Mlima’s Tale

Saint Louis’s Own Raja – An Asian Elephant

Anne, Joanie and I returned to live theater for the first time in about a year-and-a-half, with the showing of Mlima’s Tale, at The Rep. We made a night of it, with dinner and a show. There were a lot of oddities about this performance, some of them Covid induced, some from the relative novelty of the experience. The venue was not at the Rep’s usual fare in Webster. We were in U-City at COCA (Center of Creative Arts). We dined in the Loop and having already sampled our two favorite restaurants there, last weekend, we tried something new, Salt + Smoke, STL style BBQ. It was good and not too WW budget busting. After dinner, we decamped to the theater. COCA has a beautiful new facility that I had visited once before as part of a bicycle ride no less. I was on one of Trailnet’s community-art rides. These rides are where various art related venues are strung together by two wheels. We did improv on that first visit to COCA. On this night, we were all seated in the audience, which was a very lonely place, what with seating available for only 10% of capacity. Masks were required and the play ran less than ninety minutes, but at least we got our toes in the water again.

Mlima’s Tale is a play narrated by an elephant, a dead elephant at that. It tells the tale of how African ivory goes from poacher in the bush to wealthy art buyers in China. It is a searing indictment of everyone involved. This play uses a story like approach, employing the La Ronde¹-inspired device of relating its story in short episodes in which one character from the preceding scene appears in the next. There are only four actors in this play. Three performers play the multitude of characters, including the poachers, a park warden, a police chief, an African government official, a Chinese collector, a Vietnamese smuggler, a boat captain, a master ivory carver and a wealthy art buyer. It is through these characters that three of the actors rotate through. The fourth actor, plays only one character that of the elephant Mlima, who is murdered in the first scene. As a ghost or more corporally as his disembodied tusks, Mlima guides us through the rest of the play. Unwillingly, he leads us from one hand to another, in the smuggling operation that is the illegal world ivory trade. A trade that has already seen the African elephant population fall from 1.5 million to 400K, since the outlawing of ivory trading and is on course towards African elephant extinction in the next twenty year or less. There are no good guys in this play. Only one victim and a multitude of perpetrators of his murder.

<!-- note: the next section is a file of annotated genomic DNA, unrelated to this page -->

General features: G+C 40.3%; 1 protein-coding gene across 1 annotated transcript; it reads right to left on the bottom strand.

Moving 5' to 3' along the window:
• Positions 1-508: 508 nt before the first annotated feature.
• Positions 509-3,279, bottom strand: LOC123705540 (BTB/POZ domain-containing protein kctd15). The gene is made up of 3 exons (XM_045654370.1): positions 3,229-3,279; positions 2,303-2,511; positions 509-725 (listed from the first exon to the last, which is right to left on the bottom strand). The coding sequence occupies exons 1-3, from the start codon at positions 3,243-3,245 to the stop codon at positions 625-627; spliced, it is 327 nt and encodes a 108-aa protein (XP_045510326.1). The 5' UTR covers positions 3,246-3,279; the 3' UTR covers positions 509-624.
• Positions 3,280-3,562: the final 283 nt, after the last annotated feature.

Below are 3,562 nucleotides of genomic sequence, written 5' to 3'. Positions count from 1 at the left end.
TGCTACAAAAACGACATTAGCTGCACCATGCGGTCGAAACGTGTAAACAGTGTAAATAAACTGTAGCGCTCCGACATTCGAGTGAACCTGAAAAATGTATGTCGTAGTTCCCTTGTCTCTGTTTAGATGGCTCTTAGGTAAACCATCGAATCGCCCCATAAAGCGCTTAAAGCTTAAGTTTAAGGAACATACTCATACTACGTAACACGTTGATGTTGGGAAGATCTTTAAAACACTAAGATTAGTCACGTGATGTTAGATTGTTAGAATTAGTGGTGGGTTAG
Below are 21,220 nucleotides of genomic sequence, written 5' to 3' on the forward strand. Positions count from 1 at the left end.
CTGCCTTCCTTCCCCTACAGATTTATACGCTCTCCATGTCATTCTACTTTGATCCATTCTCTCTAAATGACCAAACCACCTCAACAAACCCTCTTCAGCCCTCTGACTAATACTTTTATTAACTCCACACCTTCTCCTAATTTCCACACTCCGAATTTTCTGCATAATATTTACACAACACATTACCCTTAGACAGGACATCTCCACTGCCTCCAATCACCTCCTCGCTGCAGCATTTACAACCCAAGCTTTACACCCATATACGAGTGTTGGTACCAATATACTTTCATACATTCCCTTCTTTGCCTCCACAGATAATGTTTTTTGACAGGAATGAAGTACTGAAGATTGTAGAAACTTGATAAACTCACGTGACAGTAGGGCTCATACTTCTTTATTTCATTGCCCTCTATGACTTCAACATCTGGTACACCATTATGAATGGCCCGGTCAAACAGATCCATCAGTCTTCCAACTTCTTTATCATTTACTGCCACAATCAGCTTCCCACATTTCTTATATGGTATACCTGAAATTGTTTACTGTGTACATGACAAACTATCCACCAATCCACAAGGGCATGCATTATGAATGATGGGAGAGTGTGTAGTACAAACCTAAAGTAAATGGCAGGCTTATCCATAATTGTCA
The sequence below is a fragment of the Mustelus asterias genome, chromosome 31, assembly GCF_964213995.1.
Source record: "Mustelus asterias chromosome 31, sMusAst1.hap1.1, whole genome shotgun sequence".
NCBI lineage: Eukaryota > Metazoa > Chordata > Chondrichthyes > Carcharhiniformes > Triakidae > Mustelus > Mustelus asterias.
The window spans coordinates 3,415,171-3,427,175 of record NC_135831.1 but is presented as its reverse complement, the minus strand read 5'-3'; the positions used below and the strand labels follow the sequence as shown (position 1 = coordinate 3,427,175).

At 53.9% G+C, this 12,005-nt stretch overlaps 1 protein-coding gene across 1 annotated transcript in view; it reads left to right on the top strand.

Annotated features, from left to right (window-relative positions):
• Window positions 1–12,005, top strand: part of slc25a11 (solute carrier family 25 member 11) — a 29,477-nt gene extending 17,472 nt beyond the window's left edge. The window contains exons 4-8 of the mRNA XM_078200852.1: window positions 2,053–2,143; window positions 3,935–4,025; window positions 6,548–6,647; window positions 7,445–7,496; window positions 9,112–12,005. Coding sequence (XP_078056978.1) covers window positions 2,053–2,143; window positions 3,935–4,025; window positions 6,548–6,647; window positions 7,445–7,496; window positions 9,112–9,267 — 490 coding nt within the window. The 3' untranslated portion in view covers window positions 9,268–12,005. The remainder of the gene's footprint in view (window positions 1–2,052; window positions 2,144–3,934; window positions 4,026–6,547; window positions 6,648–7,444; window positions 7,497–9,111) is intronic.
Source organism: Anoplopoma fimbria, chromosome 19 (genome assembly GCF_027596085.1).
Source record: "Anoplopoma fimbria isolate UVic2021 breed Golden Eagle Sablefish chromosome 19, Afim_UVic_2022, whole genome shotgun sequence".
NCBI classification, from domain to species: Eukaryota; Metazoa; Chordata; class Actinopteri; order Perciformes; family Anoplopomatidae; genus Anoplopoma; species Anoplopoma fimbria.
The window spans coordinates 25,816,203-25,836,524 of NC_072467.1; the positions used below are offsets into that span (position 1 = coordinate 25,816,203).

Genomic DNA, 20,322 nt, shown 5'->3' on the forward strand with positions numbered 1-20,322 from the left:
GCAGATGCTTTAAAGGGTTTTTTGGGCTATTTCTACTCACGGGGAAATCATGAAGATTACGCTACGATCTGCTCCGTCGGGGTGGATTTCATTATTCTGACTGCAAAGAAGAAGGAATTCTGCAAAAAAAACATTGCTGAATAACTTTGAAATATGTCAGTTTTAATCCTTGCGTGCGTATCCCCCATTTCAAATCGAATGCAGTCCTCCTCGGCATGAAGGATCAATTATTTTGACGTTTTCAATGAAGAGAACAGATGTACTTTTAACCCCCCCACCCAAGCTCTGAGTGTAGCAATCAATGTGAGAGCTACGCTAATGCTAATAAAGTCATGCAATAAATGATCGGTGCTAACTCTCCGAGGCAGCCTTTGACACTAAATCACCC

1. La Ronde takes its name from an 1897 play of the same name.

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